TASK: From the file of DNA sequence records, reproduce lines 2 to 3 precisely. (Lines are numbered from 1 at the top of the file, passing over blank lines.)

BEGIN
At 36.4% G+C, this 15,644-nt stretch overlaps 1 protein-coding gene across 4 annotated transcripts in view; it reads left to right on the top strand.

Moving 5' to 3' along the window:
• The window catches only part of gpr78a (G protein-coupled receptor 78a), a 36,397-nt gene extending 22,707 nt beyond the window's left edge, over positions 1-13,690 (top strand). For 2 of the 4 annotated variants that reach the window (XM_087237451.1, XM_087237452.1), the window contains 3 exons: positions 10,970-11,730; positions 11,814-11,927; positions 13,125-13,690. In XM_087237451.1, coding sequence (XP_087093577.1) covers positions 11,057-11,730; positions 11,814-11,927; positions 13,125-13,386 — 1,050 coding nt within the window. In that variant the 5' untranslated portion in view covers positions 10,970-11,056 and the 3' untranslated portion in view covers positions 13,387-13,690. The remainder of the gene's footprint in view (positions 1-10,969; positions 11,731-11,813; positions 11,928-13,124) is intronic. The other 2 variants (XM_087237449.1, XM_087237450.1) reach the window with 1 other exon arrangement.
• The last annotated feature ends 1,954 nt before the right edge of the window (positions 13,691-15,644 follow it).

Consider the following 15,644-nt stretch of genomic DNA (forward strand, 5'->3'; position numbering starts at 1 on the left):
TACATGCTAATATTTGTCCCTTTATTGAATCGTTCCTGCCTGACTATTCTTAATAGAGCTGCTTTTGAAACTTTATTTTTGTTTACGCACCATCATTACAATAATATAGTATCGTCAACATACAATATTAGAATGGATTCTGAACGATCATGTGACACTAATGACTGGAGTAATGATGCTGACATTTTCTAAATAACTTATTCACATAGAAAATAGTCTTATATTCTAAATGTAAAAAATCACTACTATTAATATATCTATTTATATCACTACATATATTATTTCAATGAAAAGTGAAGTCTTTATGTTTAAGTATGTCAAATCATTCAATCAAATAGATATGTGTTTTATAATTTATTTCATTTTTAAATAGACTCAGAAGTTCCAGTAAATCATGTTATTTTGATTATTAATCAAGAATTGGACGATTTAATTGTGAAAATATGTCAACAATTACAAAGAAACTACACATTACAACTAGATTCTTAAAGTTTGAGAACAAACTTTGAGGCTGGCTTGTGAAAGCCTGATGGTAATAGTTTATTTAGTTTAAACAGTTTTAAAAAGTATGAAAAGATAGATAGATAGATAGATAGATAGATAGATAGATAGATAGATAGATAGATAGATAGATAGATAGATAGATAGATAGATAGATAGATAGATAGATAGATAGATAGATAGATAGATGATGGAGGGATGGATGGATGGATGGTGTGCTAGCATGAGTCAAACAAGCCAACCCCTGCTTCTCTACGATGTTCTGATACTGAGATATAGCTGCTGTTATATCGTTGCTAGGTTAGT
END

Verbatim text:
Moving 5' to 3' along the window:
• The window catches only part of gpr78a (G protein-coupled receptor 78a), a 36,397-nt gene extending 22,707 nt beyond the window's left edge, over positions 1-13,690 (top strand). For 2 of the 4 annotated variants that reach the window (XM_087237451.1, XM_087237452.1), the window contains 3 exons: positions 10,970-11,730; positions 11,814-11,927; positions 13,125-13,690. In XM_087237451.1, coding sequence (XP_087093577.1) covers positions 11,057-11,730; positions 11,814-11,927; positions 13,125-13,386 — 1,050 coding nt within the window. In that variant the 5' untranslated portion in view covers positions 10,970-11,056 and the 3' untranslated portion in view covers positions 13,387-13,690. The remainder of the gene's footprint in view (positions 1-10,969; positions 11,731-11,813; positions 11,928-13,124) is intronic. The other 2 variants (XM_087237449.1, XM_087237450.1) reach the window with 1 other exon arrangement.